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When the Unions “Embrace” Weak Reforms and Try to Look Like Real Reformers

(CER President Jeanne Allen shared her thoughts with reporters in an email earlier this week. We thought everyone has a right to know what’s happening.)

The teacher evaluation piece in the Chicago contract negotiation is so weak to start that it’s almost unfathomable that the union would waste political capital on this piece. Have you looked at what the evaluation language of the new law and the Mayor’s demands actually say? It is not, as some have reported, about finite test scores. The 25% now and 40% later of evaluations that are said to be determined based on test scores are not based on one formula, yet. It’s fuzzy, as it has been in most laws recently passed and most contracts. Evaluations can include test scores, but how and who decides is still up in the air. This is not unusual in any case today, but it is underreported.

Take DC, for example. Teachers are evaluated against an average composite of predicted scores for certain kids. The extent to which their kids, over time, meet or exceed the predicted scores for similar kids is PART of their overall evaluation. “Performance” in IMPACT also includes peer, principal and some district observations, as well as factors relating to the school as a whole. And that’s only part of it. The comparisons are done by the research organization, Mathematica – externally evaluated – not a principal reviewing individual test scores.

These factors – who evaluates, how, based on what, over what time, and what the 25% of evaluation actually means (!!) has yet to be determined.

The union is not striking against evaluations, but they are using it to incite their members without informing them it has yet to be determined. They are striking against the notion that ANY evaluation is on the table, that they won’t have as many sick days, that they aren’t getting more of a pay increase, and, frankly, that failing schools with lower enrollments, regardless of their teachers, will be shuttered.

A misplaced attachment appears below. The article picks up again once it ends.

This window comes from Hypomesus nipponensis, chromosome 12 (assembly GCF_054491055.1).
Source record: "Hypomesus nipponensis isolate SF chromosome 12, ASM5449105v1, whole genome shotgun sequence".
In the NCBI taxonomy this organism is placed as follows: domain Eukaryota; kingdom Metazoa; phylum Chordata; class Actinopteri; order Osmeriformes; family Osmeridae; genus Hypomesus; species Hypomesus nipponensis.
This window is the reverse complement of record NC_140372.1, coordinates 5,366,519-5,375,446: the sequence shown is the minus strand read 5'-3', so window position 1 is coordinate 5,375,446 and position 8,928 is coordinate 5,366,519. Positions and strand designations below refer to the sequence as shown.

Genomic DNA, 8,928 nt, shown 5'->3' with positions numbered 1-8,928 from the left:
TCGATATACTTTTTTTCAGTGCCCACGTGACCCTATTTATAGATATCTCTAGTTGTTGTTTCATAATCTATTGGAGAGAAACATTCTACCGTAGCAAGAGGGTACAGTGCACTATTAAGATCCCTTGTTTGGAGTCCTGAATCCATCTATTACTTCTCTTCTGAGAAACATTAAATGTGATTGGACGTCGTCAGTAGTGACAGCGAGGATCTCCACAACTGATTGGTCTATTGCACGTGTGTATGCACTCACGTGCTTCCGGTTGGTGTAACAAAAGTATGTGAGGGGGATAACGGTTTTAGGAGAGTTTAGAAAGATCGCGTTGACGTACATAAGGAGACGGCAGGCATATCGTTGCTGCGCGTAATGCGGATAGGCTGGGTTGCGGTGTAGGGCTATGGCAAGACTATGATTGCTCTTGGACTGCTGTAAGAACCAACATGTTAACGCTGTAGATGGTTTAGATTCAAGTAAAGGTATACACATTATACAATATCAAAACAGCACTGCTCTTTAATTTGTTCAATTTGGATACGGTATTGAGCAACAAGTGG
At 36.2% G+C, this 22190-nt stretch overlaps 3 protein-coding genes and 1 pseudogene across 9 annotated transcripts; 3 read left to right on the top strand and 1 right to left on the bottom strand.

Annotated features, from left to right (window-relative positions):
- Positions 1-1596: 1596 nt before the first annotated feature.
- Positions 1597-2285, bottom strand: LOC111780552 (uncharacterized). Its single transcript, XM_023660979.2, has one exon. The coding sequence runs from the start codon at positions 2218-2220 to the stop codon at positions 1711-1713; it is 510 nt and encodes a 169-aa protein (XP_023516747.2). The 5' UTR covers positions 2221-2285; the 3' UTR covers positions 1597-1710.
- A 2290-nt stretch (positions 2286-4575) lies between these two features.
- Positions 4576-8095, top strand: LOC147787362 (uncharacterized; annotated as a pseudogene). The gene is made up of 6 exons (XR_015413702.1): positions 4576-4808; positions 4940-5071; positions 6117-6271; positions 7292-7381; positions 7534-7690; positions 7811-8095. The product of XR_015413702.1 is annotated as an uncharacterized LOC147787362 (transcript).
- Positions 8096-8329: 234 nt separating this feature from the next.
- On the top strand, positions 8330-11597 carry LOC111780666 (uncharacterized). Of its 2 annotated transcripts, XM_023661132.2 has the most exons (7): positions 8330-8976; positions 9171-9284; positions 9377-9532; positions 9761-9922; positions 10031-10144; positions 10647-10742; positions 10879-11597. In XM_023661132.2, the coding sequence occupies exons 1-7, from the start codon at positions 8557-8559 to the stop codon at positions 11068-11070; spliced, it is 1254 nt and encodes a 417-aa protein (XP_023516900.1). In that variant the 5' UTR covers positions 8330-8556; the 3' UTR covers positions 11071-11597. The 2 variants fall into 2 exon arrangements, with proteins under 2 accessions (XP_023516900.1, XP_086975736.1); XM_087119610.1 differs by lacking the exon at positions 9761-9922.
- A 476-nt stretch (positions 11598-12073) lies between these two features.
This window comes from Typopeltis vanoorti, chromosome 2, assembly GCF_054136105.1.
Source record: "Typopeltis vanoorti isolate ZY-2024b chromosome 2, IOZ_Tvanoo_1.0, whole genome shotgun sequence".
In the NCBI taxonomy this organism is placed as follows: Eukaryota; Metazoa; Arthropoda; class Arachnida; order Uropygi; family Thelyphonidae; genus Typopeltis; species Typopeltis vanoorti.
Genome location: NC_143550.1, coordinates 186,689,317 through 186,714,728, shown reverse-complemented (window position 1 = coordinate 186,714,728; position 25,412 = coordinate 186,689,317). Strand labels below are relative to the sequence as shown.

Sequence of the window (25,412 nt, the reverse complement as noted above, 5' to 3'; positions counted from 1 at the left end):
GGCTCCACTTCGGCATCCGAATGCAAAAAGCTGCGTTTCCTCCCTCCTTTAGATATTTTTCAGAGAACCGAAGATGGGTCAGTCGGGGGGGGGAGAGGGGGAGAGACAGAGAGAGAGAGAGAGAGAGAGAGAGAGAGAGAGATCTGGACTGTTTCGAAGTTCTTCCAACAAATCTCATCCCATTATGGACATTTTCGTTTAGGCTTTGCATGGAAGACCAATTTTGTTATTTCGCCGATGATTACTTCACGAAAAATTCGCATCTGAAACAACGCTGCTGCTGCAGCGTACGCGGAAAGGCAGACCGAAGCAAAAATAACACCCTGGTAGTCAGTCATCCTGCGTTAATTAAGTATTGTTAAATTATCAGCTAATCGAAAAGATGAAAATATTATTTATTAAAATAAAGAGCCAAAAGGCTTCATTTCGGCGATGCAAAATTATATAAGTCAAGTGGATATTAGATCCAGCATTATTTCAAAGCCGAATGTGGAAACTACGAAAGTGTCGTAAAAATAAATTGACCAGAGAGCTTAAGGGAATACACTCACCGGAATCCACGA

Some unions are getting too much credit for embracing evaluations. It has been smart — and easy — for unions in other states to “embrace” evaluations. The New Jersey Education Association is claiming that Gov Christie’s new law is “Our Law.” The much fabled New Haven contract is something to which Randi Weingarten points often. New York’s agreement was much ballyhooed last year but no agreement on evaluation has even occurred after the Governor demanded inclusion of performance in all contracts! Other union leaders have their own list of places showing how well they get along on this issue when they are “at the table.”

But none of these cases represent real performance evaluation efforts for teachers. They either drive bonuses to teachers whose average scores across schools — determined by a number of factors of which test scores are minor (New Haven) OR they leave evaluation development up to school districts, where unions have the most power (NJ).

So of course Chicago’s opposition looks extreme — their “counterparts” in other states have seemed to walk the walk.

The reality is none of them are really walking the walk, and even the sheer mention of evaluations, like the sheer mention of school choice, is enough to incite the old guard, even if there is very little meat to the threat at this point in time.

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